Therapeutic Food Pantry is the first hospital-based food pantry in the region
University Medical Center New Orleans (UMC) has joined Second Harvest Food Bank in opening a Therapeutic Food Pantry at UMC’s Cancer Center. The first hospital-based food pantry in the region addresses malnutrition and food insecurity among the hospital’s cancer patients by providing fresh, highly-nutritious food, nutrition education, cooking classes and other programming.
More than 100 Cancer Center patients have signed up to receive food through the pantry.
“At UMC we recognize that nutrition plays a vital role in cancer prevention and treatment,” says Dr. Adam Riker, UMC Medical Director, Cancer Service Line. “By offering our patients access to fresh, healthy food, we can eliminate some of the barriers often faced when attempting to live a healthy lifestyle.”
“We are so honored to partner with UMC on this ground-breaking initiative,” said Natalie Jayroe, President and CEO of Second Harvest. “Nearly every member of our staff, volunteers, and overall community have been impacted by cancer in some way. To be able to introduce food and nutrition as medicine as a part of cancer treatment is simply amazing.”
The Therapeutic Food Pantry is made possible through the generous support of Baptist Community Ministries, Methodist Health System Foundation and Blue Cross and Blue Shield of Louisiana Foundation.
The food pantry will stock fresh, nutrient-dense foods that combat malnutrition and promote optimal health. Among the food items offered are fresh fruits and vegetable, lean proteins, healthy grains and other staples, and nutrition supplements.
The program will also offer exercise classes, massage therapy, support groups, live music, benefits enrollment assistance (SNAP, Medicaid, etc.), and social service referrals.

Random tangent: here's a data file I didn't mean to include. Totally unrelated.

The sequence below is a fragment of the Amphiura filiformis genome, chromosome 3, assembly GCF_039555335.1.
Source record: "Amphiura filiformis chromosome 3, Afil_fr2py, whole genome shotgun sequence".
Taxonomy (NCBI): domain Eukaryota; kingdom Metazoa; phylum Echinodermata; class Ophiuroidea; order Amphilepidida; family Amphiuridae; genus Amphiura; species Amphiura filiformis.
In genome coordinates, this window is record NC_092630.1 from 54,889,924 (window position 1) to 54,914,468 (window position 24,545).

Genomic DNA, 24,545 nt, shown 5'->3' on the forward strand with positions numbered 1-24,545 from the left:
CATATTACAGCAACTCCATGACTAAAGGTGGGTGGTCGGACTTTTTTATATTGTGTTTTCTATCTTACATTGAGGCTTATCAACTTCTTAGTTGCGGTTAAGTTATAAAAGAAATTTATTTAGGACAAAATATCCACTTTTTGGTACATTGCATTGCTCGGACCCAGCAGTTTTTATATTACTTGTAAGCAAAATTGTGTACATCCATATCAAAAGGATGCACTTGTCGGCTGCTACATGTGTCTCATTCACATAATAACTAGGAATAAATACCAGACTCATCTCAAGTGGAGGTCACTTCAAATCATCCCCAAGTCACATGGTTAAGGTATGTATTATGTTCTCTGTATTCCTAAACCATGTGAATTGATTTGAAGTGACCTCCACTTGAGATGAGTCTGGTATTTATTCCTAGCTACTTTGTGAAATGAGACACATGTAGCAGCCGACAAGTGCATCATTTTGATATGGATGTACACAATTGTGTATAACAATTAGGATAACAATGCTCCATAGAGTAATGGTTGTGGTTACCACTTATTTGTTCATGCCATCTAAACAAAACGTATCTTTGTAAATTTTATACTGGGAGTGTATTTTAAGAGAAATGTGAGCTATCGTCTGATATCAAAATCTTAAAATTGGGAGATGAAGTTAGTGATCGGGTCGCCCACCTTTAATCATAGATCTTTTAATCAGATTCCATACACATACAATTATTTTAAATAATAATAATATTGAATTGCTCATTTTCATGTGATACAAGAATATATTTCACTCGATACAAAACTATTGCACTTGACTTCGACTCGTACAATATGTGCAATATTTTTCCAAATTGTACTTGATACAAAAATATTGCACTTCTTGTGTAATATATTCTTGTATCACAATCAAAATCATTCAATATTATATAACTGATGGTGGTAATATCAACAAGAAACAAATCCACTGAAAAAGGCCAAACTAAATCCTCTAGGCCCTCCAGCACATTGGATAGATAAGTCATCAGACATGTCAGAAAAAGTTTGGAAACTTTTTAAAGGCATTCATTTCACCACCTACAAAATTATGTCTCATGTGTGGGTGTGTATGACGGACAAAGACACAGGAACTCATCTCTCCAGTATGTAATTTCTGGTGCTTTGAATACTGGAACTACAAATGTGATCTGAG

“The Cancer Center food pantry has added another level in our pursuit to treat the ‘whole patient’,” says Laura Kerns, Cancer Center Dietitian. “It addresses the main goal, which is food insecurity, but also provides our patients an opportunity to engage and form relationships with our nutrition team so that all of their nutrition-related needs can be met during and after their cancer treatment.”
Assessments are done at each clinic visit and patients are referred to the Therapeutic Food Pantry if they show signs of food insecurity and malnutrition. UMC Cancer Center dietitians will schedule pantry appointments with each referred patient to help them select foods tailored to their specific treatment plan, health needs and dietary requirements.
"According to the National Cancer Institute, the success of anticancer therapy is affected by the patient's nutrition status before and during treatment. Nutrition influences the patient's ability to tolerate therapy and is a vital part of cancer treatment," said David M. Brandt, Director of UMCNO Cancer Services.
Bill Masterton, President and CEO of UMC, said. “We are grateful for the partnership with Second Harvest and for the support of our funding partners to bring a Therapeutic Food Pantry to UMC. Our mission is to provide exceptional medical care to our patients as well as programs that address determinants of health and support patients in their overall well-being, making this project a great fit.”